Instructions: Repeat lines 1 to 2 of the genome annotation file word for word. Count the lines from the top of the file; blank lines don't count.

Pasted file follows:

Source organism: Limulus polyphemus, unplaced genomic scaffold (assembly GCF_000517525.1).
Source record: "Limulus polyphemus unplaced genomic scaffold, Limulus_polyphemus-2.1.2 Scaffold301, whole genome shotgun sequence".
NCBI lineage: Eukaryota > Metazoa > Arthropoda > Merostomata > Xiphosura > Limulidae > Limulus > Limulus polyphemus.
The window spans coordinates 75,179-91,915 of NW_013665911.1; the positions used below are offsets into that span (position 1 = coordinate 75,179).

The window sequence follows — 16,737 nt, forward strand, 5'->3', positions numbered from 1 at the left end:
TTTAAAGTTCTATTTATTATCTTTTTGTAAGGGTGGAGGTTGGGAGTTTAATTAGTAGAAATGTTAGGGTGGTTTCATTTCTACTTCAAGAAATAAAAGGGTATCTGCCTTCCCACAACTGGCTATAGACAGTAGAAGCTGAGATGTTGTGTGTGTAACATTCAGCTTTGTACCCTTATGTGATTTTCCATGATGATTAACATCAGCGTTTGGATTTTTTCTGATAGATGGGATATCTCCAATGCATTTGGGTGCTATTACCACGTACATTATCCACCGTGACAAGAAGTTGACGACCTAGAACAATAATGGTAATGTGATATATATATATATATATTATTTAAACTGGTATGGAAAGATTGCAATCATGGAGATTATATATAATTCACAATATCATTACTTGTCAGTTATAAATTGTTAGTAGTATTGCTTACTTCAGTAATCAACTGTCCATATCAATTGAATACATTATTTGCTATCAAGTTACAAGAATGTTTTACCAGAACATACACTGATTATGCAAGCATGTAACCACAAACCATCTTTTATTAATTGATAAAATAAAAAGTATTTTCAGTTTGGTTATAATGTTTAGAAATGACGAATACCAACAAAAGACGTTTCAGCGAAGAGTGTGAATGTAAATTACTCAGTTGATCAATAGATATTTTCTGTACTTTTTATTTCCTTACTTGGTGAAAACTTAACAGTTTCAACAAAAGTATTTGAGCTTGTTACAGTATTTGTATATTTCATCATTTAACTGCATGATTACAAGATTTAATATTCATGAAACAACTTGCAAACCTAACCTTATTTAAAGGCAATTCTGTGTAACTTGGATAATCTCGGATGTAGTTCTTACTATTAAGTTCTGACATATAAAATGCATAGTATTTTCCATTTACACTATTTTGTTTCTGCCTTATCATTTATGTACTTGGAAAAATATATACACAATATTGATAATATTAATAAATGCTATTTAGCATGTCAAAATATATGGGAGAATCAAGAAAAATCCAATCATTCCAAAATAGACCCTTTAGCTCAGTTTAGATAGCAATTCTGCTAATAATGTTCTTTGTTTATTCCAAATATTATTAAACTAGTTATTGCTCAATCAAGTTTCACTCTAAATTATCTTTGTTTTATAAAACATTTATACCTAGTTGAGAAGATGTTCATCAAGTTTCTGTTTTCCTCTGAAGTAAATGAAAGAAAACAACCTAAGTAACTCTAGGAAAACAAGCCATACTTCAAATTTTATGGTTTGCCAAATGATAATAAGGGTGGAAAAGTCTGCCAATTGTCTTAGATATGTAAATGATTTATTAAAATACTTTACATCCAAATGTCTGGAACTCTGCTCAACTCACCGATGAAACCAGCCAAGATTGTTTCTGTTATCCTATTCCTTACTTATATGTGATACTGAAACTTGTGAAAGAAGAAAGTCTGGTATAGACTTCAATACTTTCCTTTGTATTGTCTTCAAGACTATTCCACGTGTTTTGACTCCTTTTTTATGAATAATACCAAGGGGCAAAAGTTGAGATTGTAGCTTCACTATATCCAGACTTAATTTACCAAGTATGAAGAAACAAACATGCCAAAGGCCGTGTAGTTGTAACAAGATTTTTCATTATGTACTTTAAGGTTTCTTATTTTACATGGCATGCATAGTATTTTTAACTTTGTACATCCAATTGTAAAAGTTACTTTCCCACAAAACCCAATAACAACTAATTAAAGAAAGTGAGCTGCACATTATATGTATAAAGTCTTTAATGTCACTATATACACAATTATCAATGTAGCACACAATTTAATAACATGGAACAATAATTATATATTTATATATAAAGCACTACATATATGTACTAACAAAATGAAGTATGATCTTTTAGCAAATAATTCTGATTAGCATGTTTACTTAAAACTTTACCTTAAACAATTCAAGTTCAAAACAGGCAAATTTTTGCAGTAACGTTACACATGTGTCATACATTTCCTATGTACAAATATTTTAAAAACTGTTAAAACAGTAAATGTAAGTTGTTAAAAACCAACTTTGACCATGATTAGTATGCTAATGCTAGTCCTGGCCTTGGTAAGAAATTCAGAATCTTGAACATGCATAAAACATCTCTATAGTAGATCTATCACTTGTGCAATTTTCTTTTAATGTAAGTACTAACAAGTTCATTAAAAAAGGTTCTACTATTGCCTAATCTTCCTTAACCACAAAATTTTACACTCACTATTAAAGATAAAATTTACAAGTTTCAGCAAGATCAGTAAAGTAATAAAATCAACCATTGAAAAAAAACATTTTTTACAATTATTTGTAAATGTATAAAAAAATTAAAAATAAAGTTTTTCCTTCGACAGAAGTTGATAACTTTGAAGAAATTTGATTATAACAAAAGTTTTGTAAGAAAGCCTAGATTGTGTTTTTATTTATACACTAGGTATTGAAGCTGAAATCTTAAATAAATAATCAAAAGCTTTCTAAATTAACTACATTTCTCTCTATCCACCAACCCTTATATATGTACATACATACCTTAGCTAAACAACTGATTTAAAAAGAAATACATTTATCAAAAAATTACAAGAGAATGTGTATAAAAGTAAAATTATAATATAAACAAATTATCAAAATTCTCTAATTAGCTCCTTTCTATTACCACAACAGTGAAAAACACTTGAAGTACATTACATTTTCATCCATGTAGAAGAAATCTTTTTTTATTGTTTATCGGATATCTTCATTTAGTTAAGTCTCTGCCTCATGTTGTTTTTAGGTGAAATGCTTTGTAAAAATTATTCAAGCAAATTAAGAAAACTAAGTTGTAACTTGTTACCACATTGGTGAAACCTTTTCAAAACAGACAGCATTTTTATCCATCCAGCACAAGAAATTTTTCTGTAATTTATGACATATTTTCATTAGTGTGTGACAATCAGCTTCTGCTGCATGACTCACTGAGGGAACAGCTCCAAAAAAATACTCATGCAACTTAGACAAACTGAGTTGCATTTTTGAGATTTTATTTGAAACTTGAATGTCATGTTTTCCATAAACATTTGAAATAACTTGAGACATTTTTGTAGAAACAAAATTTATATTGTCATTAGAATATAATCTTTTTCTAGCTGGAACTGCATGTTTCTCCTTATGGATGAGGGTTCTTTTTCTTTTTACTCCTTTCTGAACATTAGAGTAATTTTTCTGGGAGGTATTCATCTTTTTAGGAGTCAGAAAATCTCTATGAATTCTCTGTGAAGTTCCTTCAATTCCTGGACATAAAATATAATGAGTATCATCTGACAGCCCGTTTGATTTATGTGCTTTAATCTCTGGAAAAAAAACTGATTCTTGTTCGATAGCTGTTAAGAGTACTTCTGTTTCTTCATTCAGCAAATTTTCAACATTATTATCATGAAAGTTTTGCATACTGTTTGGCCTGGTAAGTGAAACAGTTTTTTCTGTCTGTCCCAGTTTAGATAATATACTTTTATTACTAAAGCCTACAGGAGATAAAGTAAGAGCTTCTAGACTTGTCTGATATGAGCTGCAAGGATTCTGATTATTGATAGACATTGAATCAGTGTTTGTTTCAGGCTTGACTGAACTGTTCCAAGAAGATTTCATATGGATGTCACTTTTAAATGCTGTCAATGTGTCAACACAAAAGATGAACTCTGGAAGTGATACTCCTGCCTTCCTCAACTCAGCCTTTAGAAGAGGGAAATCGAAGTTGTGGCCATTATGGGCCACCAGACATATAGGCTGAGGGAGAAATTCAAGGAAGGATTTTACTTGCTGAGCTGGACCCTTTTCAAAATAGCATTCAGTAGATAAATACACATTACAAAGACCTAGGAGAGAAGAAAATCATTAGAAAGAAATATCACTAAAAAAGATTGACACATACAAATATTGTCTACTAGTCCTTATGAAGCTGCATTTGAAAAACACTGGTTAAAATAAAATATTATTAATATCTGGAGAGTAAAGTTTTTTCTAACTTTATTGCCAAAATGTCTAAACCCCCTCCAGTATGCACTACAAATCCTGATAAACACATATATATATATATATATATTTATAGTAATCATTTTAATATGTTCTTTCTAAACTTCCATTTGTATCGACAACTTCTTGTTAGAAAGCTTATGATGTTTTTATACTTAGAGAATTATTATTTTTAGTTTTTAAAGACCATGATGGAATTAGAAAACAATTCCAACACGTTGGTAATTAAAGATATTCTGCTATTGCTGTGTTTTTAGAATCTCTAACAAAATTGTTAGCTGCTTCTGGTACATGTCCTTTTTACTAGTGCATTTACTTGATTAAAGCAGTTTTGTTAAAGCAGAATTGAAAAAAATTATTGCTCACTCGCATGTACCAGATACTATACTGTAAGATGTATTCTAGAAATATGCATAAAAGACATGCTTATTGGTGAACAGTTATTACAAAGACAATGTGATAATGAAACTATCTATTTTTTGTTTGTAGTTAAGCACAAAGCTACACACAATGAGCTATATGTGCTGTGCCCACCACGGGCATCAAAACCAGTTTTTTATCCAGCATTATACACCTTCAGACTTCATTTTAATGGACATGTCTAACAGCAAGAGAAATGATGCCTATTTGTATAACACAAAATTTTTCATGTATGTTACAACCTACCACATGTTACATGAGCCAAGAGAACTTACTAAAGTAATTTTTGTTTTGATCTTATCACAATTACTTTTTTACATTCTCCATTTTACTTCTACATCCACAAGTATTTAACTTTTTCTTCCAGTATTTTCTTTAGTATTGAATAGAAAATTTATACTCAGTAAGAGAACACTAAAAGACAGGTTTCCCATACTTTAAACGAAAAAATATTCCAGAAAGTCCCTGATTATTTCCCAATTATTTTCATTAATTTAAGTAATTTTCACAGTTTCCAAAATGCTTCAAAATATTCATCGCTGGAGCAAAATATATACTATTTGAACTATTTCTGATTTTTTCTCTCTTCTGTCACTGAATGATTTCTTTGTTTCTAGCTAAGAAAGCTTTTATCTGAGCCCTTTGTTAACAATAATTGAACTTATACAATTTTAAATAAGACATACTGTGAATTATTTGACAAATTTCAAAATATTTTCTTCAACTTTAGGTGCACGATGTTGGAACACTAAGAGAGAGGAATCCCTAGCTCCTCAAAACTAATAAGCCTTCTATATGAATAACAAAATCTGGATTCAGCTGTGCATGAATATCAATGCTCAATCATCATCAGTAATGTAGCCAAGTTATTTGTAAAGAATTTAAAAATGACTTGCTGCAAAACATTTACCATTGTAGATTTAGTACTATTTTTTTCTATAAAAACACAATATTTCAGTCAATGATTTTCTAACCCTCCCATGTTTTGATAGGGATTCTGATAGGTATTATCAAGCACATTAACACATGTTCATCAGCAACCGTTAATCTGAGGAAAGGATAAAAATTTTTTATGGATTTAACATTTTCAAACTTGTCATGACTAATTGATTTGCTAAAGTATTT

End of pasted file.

Source organism: Limulus polyphemus, unplaced genomic scaffold (assembly GCF_000517525.1).
Source record: "Limulus polyphemus unplaced genomic scaffold, Limulus_polyphemus-2.1.2 Scaffold301, whole genome shotgun sequence".